“You crown the year with Your goodness,
and Your paths drip with abundance.”
One of the most popular songs we sing at Thanksgiving time contains these words:
“Come, ye thankful people come, Raise the song of harvest home.”
For many people, it is hard to raise the song of “harvest home.” They live in the city. They do not help with the farm work or the harvest. Recently a young lady was interviewed on television concerning a huge dairy farm that was being built in her area. She complained about the smell it would bring and added that farm was unnecessary. After all, she argued, she could buy milk at the store.
Even on the farm it is not like it used to be. The more advanced machinery moves even the farmer farther away from nature. When I grew up on the farm, we milked the cows four at a time. A local farmer in our area has a milking parlor that milks sixty-four cows at a time. My father always insisted on paying cash for his machinery. That usually meant we had the oldest machinery in the neighborhood. We would harvest our corn one row at a time. The harvester would bundle the corn in the field; we would toss the bundles on the wagon and then chop it at the silo. That meant handling the stalks of corn at least three times before getting it into the silo. Believe me when I write that we were thankful when the harvest was home. We were thankful for the end of each day!
Certainly we do not want to go back to the days of the thrashing machines or husking corn by hand. The trouble is that all of this modernization has taken away from us our sense of wonder. As tractors become equipped with GPS systems and combines with built-in televisions, the work becomes easier and takes us away from the miracle of life within nature.
What thrill is there to picking up a dozen eggs at the local grocery store compared to carrying a basket to the chicken coop and gathering the eggs from their nests? It is much more satisfying to harvest a bushel of tomatoes from one’s own garden than buying a pound at the store. Roundup takes care of our weeds, the lawn service schedules our mowing, and the sprinkler system keeps it growing. Somehow, the sense of our thanksgiving to God was so much greater when we actually had to struggle with the land.
A quick trip to the store does not produce the same kind of thanksgiving to God for His blessings as an actual harvest from the field or garden. It has become more difficult for us to keep grateful worship as a very real part of our Thanksgiving Day celebration.
Instead, we see it as a day of feasting, over-eating, alcohol consumption, and football. I have often heard the day labeled as “Turkey Day” instead of Thanksgiving Day, illustrating where the priorities really are. It is a shame that a sense of deep gratitude to God is disappearing from our culture today.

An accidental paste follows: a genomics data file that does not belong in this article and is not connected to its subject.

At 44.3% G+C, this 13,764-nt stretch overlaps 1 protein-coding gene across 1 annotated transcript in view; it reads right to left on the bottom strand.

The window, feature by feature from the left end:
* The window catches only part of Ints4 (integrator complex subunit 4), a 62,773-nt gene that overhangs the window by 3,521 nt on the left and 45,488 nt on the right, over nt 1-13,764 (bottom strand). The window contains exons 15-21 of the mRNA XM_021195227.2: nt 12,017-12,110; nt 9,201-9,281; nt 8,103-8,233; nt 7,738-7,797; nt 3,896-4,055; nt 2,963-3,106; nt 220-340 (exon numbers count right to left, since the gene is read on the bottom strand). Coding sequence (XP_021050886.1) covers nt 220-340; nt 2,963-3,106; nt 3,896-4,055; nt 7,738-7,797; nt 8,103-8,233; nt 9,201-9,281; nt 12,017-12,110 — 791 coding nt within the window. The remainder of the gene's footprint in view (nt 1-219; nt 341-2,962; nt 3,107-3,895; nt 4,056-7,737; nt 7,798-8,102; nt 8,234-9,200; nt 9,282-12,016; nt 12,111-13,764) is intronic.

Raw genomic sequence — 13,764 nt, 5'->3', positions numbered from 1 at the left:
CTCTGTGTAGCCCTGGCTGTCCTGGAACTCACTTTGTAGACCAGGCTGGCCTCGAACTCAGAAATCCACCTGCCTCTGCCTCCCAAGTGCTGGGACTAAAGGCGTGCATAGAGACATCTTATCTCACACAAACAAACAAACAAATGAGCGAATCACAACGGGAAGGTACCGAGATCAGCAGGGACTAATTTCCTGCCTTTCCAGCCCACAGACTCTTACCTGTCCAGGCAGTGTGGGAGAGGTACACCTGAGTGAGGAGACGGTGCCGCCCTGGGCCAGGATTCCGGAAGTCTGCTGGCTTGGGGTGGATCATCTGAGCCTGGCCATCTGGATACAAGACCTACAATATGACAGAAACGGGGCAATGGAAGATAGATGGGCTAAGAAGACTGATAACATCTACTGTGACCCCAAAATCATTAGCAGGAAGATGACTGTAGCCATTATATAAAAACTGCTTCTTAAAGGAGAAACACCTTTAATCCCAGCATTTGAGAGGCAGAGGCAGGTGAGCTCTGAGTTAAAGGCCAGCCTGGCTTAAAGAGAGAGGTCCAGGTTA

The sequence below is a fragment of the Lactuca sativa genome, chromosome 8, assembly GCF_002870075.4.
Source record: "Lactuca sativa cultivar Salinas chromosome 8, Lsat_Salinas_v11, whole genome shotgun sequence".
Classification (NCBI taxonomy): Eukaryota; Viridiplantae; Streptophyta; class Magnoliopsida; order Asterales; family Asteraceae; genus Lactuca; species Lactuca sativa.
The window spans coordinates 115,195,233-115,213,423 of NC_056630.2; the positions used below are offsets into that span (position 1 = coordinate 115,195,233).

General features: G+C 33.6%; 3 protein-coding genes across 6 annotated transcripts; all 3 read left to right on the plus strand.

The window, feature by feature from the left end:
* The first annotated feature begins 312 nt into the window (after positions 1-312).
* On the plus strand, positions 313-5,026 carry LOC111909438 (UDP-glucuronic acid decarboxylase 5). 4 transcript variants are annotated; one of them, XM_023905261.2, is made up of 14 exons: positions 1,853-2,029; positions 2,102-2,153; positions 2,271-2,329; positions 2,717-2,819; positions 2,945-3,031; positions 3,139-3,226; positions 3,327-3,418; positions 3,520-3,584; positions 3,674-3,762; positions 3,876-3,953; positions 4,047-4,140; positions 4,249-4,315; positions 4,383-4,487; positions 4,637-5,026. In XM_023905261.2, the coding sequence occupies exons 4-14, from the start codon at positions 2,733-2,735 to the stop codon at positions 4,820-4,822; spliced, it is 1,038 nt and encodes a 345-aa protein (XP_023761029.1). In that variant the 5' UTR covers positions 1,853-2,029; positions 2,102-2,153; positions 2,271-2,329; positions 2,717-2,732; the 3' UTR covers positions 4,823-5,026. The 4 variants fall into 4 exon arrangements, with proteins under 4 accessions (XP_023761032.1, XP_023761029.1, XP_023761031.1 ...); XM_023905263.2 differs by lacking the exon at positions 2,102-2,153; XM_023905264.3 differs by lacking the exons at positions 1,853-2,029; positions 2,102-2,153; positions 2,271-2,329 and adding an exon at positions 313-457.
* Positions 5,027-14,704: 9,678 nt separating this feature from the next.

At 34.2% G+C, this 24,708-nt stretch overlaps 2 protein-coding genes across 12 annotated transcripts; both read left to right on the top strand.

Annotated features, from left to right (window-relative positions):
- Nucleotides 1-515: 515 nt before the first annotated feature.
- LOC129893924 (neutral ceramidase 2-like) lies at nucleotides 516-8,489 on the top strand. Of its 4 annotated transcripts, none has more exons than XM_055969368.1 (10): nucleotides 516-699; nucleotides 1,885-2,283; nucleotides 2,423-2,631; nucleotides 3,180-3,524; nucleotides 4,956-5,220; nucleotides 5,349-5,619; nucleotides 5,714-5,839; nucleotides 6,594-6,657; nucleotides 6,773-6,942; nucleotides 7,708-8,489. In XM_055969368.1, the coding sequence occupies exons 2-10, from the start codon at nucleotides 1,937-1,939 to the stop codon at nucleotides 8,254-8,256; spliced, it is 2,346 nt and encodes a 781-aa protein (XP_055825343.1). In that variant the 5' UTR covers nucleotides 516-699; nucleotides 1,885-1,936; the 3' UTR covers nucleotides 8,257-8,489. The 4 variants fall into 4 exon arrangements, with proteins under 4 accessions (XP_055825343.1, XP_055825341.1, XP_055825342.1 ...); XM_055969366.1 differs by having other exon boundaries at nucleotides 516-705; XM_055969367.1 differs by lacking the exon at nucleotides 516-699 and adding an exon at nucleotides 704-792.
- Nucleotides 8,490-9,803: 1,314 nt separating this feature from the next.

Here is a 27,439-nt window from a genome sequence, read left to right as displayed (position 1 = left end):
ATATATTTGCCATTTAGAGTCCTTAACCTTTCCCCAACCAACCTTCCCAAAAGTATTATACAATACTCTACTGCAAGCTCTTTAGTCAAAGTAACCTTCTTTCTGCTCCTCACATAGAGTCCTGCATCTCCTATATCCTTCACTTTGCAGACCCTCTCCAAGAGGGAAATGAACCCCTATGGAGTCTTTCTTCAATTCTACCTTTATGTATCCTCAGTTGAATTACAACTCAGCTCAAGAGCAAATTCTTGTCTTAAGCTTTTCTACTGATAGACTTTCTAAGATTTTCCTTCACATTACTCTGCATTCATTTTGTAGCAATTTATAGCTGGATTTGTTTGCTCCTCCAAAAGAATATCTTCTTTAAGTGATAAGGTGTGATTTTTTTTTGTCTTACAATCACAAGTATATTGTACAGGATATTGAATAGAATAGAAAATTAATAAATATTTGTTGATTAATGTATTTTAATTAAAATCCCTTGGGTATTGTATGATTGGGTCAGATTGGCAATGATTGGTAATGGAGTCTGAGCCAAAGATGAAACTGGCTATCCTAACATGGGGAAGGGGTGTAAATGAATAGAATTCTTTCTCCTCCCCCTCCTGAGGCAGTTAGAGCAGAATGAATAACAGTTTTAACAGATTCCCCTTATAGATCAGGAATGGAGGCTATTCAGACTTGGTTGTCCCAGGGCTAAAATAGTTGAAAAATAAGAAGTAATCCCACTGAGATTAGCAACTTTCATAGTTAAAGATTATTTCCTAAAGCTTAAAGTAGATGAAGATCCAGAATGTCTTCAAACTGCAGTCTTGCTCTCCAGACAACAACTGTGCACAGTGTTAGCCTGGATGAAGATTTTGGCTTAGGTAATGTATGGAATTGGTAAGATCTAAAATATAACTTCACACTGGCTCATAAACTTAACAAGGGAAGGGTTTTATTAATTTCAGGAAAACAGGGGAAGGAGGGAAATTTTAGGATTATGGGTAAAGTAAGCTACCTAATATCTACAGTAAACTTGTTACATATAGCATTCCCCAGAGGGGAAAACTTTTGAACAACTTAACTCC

We need to see this day as a day of giving deep gratitude to the almighty God for His rich blessings showered upon us more abundantly than we ever dreamed possible. Certainly God has crowned us with His bounty so that our wagons overflow (65:11).
Farmers are always impressed with how much the crop is the direct result of God’s divine help. But are the corn fields, bean fields, and the gladiola fields the only evidence we have of God’s great goodness? Doesn’t God shower His blessing on those who live in the city?
He most certainly does! We need but look to the friendships established, the food shared, and the possessions given. All of it comes from God—every physical blessing as well as every spiritual blessing. All of us, from our birth to our death, are guests at a table that we did not spread. The sun, the earth, and the air that we breathe all come to us from God. Add to that the love we share with family and friends and the fellowship we have with fellow Christians. Those, too, come from God. In addition, the believer must add the greatest gift of all that has been given to us: reconciliation with God through His Son, Jesus Christ. All these are part of the great banquet that God has given to us.
Last month, churches in Canada celebrated Thanksgiving. This month, special time is set apart by our churches in the United States to bring thanks to God for His bountiful gifts. We are to use the time to learn more about the God who has fed us for so long. May there be real worship of the true God who gives us our daily bread for substance and the Living Bread for salvation.
Rev. Wybren H. Oord is the pastor of the Covenant United Reformed Church in Kalamazoo, Michigan.
He is also the editor of The Outlook.